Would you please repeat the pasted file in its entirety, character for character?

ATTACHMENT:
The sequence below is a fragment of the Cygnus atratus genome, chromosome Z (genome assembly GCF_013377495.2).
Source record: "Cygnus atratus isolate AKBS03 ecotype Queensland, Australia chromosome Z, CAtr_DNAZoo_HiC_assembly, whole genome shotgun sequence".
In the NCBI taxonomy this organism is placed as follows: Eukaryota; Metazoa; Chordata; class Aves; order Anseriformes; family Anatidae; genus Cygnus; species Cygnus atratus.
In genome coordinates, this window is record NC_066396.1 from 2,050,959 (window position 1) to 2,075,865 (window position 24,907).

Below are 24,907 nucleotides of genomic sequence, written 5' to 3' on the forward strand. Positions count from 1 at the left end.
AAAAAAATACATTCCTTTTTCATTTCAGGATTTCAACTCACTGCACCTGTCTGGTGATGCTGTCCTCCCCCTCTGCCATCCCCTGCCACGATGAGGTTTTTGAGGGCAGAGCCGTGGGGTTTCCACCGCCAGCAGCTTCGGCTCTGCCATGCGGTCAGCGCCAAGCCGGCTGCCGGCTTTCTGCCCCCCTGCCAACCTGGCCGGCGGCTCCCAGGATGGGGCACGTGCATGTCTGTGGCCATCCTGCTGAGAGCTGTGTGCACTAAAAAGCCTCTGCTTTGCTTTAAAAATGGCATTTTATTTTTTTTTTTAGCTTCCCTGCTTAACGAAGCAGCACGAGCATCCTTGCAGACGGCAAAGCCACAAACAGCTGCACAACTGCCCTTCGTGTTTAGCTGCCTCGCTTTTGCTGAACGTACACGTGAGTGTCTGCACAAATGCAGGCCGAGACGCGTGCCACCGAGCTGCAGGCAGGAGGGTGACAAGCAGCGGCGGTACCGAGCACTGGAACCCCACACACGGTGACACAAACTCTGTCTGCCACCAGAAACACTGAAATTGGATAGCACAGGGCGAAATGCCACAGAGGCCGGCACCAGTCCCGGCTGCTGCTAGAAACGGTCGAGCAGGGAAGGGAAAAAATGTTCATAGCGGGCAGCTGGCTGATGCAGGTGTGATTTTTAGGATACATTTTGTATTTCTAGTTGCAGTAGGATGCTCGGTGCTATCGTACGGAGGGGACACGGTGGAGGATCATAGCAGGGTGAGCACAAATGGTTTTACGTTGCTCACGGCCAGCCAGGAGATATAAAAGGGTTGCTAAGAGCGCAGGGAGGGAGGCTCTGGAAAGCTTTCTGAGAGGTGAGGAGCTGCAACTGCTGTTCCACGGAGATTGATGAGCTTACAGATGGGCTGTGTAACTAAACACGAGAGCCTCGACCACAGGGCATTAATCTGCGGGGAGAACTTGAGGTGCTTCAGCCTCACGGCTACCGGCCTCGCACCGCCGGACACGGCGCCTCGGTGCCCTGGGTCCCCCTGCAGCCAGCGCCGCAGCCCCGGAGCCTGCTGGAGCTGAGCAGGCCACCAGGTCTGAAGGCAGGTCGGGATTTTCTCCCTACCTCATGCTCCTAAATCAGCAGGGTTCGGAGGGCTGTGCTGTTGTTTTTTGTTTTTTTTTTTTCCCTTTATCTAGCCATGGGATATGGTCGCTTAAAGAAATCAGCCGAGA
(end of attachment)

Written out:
The sequence below is a fragment of the Cygnus atratus genome, chromosome Z (genome assembly GCF_013377495.2).
Source record: "Cygnus atratus isolate AKBS03 ecotype Queensland, Australia chromosome Z, CAtr_DNAZoo_HiC_assembly, whole genome shotgun sequence".
In the NCBI taxonomy this organism is placed as follows: Eukaryota; Metazoa; Chordata; class Aves; order Anseriformes; family Anatidae; genus Cygnus; species Cygnus atratus.
In genome coordinates, this window is record NC_066396.1 from 2,050,959 (window position 1) to 2,075,865 (window position 24,907).

Below are 24,907 nucleotides of genomic sequence, written 5' to 3' on the forward strand. Positions count from 1 at the left end.
AAAAAAATACATTCCTTTTTCATTTCAGGATTTCAACTCACTGCACCTGTCTGGTGATGCTGTCCTCCCCCTCTGCCATCCCCTGCCACGATGAGGTTTTTGAGGGCAGAGCCGTGGGGTTTCCACCGCCAGCAGCTTCGGCTCTGCCATGCGGTCAGCGCCAAGCCGGCTGCCGGCTTTCTGCCCCCCTGCCAACCTGGCCGGCGGCTCCCAGGATGGGGCACGTGCATGTCTGTGGCCATCCTGCTGAGAGCTGTGTGCACTAAAAAGCCTCTGCTTTGCTTTAAAAATGGCATTTTATTTTTTTTTTTAGCTTCCCTGCTTAACGAAGCAGCACGAGCATCCTTGCAGACGGCAAAGCCACAAACAGCTGCACAACTGCCCTTCGTGTTTAGCTGCCTCGCTTTTGCTGAACGTACACGTGAGTGTCTGCACAAATGCAGGCCGAGACGCGTGCCACCGAGCTGCAGGCAGGAGGGTGACAAGCAGCGGCGGTACCGAGCACTGGAACCCCACACACGGTGACACAAACTCTGTCTGCCACCAGAAACACTGAAATTGGATAGCACAGGGCGAAATGCCACAGAGGCCGGCACCAGTCCCGGCTGCTGCTAGAAACGGTCGAGCAGGGAAGGGAAAAAATGTTCATAGCGGGCAGCTGGCTGATGCAGGTGTGATTTTTAGGATACATTTTGTATTTCTAGTTGCAGTAGGATGCTCGGTGCTATCGTACGGAGGGGACACGGTGGAGGATCATAGCAGGGTGAGCACAAATGGTTTTACGTTGCTCACGGCCAGCCAGGAGATATAAAAGGGTTGCTAAGAGCGCAGGGAGGGAGGCTCTGGAAAGCTTTCTGAGAGGTGAGGAGCTGCAACTGCTGTTCCACGGAGATTGATGAGCTTACAGATGGGCTGTGTAACTAAACACGAGAGCCTCGACCACAGGGCATTAATCTGCGGGGAGAACTTGAGGTGCTTCAGCCTCACGGCTACCGGCCTCGCACCGCCGGACACGGCGCCTCGGTGCCCTGGGTCCCCCTGCAGCCAGCGCCGCAGCCCCGGAGCCTGCTGGAGCTGAGCAGGCCACCAGGTCTGAAGGCAGGTCGGGATTTTCTCCCTACCTCATGCTCCTAAATCAGCAGGGTTCGGAGGGCTGTGCTGTTGTTTTTTGTTTTTTTTTTTTCCCTTTATCTAGCCATGGGATATGGTCGCTTAAAGAAATCAGCCGAGA